Tensegrity robots: He hopes to develop a robot that might navigate any landscape
Before a signal even reaches your brain, your fingers can adjust the tension required to lift an object with their tendons. It’s a mechanism (fingers) acting as a mind – a phenomenon called morphological computation that John Rieffel, assistant professor of computer science, is exploring with tensegrity robots.
Made with only springs and rods, a tensegrity’s shape is maintained through the balance of pushing forces (rods) and pulling forces (springs).
In Rieffel’s lab, a tensegrity becomes a robot with the addition of small, vibrational motors, which cause the structure, designed by William Keat, associate professor of mechanical engineering, to resonate chaotically.
Depending on the voltage used, this resonance can move the robot forward, sideways, in circles. While it’s difficult to predict which voltage will do what, artificial intelligence techniques are helping Rieffel discover effective motions.
“The significant result is that we’ve made this robot move at all,” he said. “As far as we know, it’s the smallest, fastest tensegrity robot out there, and the only one that moves by vibrating.”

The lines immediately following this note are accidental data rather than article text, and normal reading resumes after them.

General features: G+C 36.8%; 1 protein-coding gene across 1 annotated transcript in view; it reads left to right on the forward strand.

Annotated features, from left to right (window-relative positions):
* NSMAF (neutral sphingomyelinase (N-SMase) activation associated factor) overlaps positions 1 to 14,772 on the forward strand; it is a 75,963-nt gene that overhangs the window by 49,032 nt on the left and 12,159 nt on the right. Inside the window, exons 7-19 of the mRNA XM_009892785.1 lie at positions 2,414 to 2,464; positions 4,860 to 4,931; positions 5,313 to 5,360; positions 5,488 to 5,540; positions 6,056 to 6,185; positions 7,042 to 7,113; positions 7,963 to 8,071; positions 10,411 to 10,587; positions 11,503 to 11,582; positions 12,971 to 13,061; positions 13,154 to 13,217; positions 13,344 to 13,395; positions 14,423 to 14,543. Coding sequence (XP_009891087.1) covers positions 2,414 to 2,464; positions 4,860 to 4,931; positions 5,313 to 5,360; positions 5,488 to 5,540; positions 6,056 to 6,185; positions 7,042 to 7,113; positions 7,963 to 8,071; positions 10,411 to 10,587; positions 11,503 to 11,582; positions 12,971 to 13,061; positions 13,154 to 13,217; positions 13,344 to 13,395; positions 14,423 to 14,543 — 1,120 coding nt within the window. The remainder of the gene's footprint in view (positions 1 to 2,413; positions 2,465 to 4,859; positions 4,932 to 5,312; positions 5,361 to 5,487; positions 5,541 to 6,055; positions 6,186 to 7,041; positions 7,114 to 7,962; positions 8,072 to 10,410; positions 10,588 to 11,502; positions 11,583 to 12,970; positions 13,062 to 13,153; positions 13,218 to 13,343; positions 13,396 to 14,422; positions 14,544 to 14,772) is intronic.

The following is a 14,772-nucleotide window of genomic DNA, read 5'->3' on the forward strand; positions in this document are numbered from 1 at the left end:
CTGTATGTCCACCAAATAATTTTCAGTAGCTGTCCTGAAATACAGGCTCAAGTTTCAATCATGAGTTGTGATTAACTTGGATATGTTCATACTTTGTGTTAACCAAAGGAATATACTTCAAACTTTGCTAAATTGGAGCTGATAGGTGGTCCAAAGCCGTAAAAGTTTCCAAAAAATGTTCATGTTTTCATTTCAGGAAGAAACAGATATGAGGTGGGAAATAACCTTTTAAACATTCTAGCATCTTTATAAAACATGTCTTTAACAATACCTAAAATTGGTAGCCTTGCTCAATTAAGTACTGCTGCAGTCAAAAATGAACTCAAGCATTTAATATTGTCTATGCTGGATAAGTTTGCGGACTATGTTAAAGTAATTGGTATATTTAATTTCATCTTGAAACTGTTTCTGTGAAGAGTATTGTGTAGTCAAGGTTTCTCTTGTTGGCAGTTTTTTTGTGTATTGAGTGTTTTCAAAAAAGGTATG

Typical, non-tensegrity robots move deliberately and are built rigidly to house the large, heavy computers that control them. As a result, their weight often limits versatility.
Rieffel’s creation would not be encumbered by such things.
Using just small motors and specific voltages, he hopes to develop a robot that might navigate any landscape. Its light-weight body could respond to obstacles or objects much like your fingers. Rieffel’s tensegrity, still in early research stages, theoretically wouldn’t rely so heavily on computers (minds) to tell it when and how to move.
“By outsourcing aspects of control and locomotion to a robot’s body, we can use a robot’s computational resources to perform more high-level tasks, like tracking objects or detecting survivors trapped in rubble,” he said.